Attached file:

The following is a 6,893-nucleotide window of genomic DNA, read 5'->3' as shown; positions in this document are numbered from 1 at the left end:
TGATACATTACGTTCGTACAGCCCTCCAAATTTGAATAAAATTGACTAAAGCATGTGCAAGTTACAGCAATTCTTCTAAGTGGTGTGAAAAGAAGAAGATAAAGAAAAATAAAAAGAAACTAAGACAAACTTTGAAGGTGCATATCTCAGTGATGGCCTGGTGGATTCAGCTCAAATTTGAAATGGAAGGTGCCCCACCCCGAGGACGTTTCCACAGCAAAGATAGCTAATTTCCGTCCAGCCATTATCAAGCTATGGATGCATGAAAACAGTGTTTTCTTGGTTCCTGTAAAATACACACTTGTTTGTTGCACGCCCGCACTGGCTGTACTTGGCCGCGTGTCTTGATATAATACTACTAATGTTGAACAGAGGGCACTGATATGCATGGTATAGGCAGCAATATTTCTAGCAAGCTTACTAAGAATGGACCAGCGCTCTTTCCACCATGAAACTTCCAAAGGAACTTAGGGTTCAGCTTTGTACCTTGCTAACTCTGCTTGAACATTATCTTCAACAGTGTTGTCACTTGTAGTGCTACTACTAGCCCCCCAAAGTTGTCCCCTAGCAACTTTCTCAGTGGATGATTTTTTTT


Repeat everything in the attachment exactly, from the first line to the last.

The following is a 6,893-nucleotide window of genomic DNA, read 5'->3' as shown; positions in this document are numbered from 1 at the left end:
TGATACATTACGTTCGTACAGCCCTCCAAATTTGAATAAAATTGACTAAAGCATGTGCAAGTTACAGCAATTCTTCTAAGTGGTGTGAAAAGAAGAAGATAAAGAAAAATAAAAAGAAACTAAGACAAACTTTGAAGGTGCATATCTCAGTGATGGCCTGGTGGATTCAGCTCAAATTTGAAATGGAAGGTGCCCCACCCCGAGGACGTTTCCACAGCAAAGATAGCTAATTTCCGTCCAGCCATTATCAAGCTATGGATGCATGAAAACAGTGTTTTCTTGGTTCCTGTAAAATACACACTTGTTTGTTGCACGCCCGCACTGGCTGTACTTGGCCGCGTGTCTTGATATAATACTACTAATGTTGAACAGAGGGCACTGATATGCATGGTATAGGCAGCAATATTTCTAGCAAGCTTACTAAGAATGGACCAGCGCTCTTTCCACCATGAAACTTCCAAAGGAACTTAGGGTTCAGCTTTGTACCTTGCTAACTCTGCTTGAACATTATCTTCAACAGTGTTGTCACTTGTAGTGCTACTACTAGCCCCCCAAAGTTGTCCCCTAGCAACTTTCTCAGTGGATGATTTTTTTT